John E. Reid and Associates Inc., a police interrogation training and consulting firm, sued Netflix, writer-director Ava DuVernay, and her distribution company Array over a single disparaging comment made by a character in their “Central Park Five” docudrama “When They See Us,” reports Slate.com.
In the final installment of the four-part series, Manhattan prosecutor Nancy Ryan (played by Famke Janssen) and a co-investigator confront New York police detective Michael Sheehan (William Sadler) over the coercive interrogation techniques used in the Central Park Five case. Ryan’s partner, listed as “Man” in the lawsuit, lays into Sheehan saying, “You squeezed statements out of them after 42 hours of questioning and coercing, without food, bathroom breaks, withholding parental supervision. The Reid technique has been universally rejected. That’s truth to you.”
The complaint says the defendants rejected a demand from Reid to excise the offending scene or issue a retraction. The Reid firm took issue with this characterization of the Reid technique, saying that the docudrama “falsely represents that squeezing and coercing statements from juvenile subjects after long hours of questioning without food, bathroom breaks or parental supervision, is synonymous with the Reid Technique.”
In 2017, another Illinois-based interrogation consulting firm, Wicklander-Zulawski and Associates, announced that it would be stepping away from the Reid technique and other “confrontational” methods, saying that 29 percent of all DNA-based exonerations in the U.S. since 1989 involved false confessions.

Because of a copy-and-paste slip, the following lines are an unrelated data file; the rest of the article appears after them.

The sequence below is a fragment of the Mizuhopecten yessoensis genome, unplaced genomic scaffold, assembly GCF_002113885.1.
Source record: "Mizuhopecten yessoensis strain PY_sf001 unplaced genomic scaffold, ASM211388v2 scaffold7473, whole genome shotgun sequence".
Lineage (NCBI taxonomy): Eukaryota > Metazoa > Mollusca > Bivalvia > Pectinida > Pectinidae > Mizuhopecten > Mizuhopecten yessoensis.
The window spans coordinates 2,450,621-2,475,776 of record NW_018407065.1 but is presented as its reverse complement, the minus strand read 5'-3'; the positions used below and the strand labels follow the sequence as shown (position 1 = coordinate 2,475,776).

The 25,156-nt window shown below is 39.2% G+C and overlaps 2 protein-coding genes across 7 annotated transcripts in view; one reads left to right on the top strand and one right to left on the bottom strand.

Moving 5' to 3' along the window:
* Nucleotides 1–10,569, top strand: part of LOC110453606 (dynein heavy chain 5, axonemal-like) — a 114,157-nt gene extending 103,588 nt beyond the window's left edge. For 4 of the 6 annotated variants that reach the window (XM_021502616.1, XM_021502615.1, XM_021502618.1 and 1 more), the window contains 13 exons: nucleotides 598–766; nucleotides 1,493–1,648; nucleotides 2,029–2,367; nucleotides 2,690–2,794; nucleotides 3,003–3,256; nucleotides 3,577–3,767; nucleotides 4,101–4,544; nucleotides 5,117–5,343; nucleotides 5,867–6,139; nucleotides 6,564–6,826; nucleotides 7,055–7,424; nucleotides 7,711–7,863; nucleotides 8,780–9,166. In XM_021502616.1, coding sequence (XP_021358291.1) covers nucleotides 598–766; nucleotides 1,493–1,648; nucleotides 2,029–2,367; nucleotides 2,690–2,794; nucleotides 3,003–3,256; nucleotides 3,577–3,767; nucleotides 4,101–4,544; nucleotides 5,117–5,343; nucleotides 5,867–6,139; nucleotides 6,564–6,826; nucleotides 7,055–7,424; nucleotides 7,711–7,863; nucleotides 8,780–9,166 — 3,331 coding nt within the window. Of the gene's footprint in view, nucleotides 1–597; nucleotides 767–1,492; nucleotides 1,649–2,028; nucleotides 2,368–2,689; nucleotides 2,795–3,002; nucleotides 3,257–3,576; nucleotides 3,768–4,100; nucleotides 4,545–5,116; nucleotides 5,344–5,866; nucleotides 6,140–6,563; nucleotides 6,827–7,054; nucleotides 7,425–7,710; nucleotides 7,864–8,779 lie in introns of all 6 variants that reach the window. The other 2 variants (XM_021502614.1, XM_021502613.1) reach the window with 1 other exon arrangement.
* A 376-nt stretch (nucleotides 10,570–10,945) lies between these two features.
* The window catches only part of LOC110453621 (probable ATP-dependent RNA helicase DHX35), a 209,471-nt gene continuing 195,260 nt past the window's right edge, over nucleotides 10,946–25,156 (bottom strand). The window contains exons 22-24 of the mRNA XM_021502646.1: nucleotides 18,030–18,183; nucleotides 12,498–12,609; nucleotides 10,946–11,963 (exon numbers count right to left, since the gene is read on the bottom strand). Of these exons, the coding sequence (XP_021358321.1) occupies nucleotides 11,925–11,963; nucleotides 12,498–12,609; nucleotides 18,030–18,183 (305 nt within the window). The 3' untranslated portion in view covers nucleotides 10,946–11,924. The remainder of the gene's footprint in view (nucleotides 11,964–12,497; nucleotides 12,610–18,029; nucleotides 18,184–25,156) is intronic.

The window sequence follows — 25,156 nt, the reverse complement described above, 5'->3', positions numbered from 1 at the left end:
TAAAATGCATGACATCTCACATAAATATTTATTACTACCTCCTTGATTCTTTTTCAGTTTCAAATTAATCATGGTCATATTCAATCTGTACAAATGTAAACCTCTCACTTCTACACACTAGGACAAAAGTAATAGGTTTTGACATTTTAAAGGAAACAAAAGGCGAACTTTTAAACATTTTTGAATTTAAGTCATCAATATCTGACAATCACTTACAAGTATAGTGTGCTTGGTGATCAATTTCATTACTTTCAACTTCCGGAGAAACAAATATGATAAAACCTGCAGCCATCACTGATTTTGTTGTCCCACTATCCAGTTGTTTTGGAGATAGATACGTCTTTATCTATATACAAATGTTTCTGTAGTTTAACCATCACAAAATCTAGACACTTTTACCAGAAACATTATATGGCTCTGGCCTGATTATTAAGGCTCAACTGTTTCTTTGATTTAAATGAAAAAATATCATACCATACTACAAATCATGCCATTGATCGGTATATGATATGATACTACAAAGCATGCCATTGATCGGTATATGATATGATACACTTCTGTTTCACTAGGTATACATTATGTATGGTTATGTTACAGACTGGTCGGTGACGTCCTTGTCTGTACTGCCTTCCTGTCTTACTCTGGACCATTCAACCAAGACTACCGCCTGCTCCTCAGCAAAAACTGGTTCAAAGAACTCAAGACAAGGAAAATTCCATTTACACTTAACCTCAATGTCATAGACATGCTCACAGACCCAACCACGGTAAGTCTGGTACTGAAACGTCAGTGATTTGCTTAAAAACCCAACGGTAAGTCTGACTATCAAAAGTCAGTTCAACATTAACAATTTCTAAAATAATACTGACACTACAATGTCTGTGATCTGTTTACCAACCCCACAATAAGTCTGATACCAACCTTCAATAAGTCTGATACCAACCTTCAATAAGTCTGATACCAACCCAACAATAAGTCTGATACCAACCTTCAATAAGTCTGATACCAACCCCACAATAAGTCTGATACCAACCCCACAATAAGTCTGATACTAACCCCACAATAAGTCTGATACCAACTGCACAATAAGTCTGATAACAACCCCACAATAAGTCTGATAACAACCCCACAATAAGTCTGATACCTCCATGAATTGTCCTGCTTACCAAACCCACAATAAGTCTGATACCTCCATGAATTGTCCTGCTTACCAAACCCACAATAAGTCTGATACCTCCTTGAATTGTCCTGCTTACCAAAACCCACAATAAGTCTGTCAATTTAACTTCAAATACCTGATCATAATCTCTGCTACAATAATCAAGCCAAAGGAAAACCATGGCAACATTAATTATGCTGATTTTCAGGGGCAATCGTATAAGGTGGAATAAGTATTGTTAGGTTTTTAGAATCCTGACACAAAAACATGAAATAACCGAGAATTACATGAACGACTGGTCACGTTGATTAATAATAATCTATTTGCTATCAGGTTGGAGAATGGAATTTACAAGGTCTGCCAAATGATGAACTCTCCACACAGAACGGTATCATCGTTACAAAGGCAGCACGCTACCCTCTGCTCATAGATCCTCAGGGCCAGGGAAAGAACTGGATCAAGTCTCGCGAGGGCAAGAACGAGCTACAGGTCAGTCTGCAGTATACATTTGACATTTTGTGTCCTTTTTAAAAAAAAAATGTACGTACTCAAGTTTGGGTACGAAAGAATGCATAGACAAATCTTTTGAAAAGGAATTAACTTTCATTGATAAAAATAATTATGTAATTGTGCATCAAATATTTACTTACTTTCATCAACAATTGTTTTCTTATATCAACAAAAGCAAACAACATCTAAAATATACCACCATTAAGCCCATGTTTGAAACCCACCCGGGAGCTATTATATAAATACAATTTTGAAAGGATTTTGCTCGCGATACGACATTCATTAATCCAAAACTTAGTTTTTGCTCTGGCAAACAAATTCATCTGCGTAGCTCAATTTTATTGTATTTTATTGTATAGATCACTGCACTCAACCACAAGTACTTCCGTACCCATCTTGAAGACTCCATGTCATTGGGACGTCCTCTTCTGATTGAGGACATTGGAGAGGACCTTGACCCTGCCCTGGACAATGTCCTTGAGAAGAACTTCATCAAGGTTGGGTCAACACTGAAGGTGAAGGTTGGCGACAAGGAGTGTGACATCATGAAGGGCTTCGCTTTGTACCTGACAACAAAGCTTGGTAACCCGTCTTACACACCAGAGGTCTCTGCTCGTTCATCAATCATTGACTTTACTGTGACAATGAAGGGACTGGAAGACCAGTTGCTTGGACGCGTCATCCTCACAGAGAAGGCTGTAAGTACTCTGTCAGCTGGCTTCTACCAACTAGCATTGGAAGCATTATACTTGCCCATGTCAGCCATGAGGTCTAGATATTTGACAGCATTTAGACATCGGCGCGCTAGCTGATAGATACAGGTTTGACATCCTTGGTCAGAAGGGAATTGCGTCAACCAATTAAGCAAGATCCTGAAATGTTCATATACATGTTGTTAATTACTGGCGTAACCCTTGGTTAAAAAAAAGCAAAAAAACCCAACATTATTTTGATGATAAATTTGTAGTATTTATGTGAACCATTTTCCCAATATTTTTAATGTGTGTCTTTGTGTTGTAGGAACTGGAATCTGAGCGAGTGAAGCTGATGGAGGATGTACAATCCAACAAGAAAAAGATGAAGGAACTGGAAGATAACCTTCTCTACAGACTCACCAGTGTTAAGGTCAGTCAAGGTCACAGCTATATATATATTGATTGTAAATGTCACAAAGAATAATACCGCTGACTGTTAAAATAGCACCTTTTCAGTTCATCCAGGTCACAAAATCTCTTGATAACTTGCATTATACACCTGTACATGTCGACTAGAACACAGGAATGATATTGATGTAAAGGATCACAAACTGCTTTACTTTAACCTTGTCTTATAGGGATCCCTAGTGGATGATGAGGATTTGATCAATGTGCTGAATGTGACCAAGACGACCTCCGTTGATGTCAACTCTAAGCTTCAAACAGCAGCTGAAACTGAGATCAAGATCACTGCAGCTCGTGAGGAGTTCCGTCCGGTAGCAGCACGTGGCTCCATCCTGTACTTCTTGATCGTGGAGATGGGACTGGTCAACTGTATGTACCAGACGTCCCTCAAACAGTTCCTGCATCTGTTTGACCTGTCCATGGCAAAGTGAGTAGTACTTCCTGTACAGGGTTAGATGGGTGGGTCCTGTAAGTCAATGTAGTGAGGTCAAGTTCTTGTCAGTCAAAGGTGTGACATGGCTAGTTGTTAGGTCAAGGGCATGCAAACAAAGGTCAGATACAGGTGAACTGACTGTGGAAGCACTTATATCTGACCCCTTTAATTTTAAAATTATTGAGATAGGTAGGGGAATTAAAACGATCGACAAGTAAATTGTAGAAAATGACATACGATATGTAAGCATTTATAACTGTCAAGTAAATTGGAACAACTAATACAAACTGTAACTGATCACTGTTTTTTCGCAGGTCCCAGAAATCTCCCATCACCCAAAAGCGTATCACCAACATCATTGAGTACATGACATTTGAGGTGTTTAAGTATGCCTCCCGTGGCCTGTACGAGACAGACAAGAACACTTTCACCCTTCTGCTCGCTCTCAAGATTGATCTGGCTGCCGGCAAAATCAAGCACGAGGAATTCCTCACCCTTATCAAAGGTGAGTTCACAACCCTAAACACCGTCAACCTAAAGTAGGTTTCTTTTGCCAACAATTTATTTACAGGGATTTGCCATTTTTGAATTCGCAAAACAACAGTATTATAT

The confession that helped establish John Reid’s career, the nine-hour interrogation of 24-year-old Darrel Parker, wrongfully convicted of brutally raping and murdering his 22-year-old wife in 1955, was overturned by the state of Nebraska in 2012.
Arguments over the procedures used to convict the defendants often miss the “real culprit” behind the Central Park 5 tragedy, TCR columnist James Doyle wrote earlier this year. “The fact is, the Central Park wrongful convictions were system failures in which many people—cops, defenders, judges, forensic scientists—had a hand, either by making a mistake or failing to catch one,” he wrote.